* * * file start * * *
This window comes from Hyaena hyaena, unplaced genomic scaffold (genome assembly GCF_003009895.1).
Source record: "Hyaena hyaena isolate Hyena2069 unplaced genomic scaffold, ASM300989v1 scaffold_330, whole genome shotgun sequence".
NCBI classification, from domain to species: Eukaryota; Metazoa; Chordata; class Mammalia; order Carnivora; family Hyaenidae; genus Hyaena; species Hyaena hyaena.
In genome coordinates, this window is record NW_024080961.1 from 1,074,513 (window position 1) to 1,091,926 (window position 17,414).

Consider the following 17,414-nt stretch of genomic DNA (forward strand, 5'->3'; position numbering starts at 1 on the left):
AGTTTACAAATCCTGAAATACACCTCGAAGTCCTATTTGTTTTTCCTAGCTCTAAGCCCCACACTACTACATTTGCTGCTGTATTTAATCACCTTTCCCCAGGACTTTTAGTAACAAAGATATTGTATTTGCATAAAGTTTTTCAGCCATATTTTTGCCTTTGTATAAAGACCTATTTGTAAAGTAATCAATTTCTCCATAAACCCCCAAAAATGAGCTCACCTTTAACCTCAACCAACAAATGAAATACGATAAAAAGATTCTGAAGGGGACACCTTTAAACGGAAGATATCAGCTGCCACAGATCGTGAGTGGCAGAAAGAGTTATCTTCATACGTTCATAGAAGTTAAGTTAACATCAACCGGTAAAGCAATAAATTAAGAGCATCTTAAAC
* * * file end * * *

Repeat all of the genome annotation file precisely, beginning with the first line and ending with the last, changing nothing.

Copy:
This window comes from Hyaena hyaena, unplaced genomic scaffold (genome assembly GCF_003009895.1).
Source record: "Hyaena hyaena isolate Hyena2069 unplaced genomic scaffold, ASM300989v1 scaffold_330, whole genome shotgun sequence".
NCBI classification, from domain to species: Eukaryota; Metazoa; Chordata; class Mammalia; order Carnivora; family Hyaenidae; genus Hyaena; species Hyaena hyaena.
In genome coordinates, this window is record NW_024080961.1 from 1,074,513 (window position 1) to 1,091,926 (window position 17,414).

Consider the following 17,414-nt stretch of genomic DNA (forward strand, 5'->3'; position numbering starts at 1 on the left):
AGTTTACAAATCCTGAAATACACCTCGAAGTCCTATTTGTTTTTCCTAGCTCTAAGCCCCACACTACTACATTTGCTGCTGTATTTAATCACCTTTCCCCAGGACTTTTAGTAACAAAGATATTGTATTTGCATAAAGTTTTTCAGCCATATTTTTGCCTTTGTATAAAGACCTATTTGTAAAGTAATCAATTTCTCCATAAACCCCCAAAAATGAGCTCACCTTTAACCTCAACCAACAAATGAAATACGATAAAAAGATTCTGAAGGGGACACCTTTAAACGGAAGATATCAGCTGCCACAGATCGTGAGTGGCAGAAAGAGTTATCTTCATACGTTCATAGAAGTTAAGTTAACATCAACCGGTAAAGCAATAAATTAAGAGCATCTTAAAC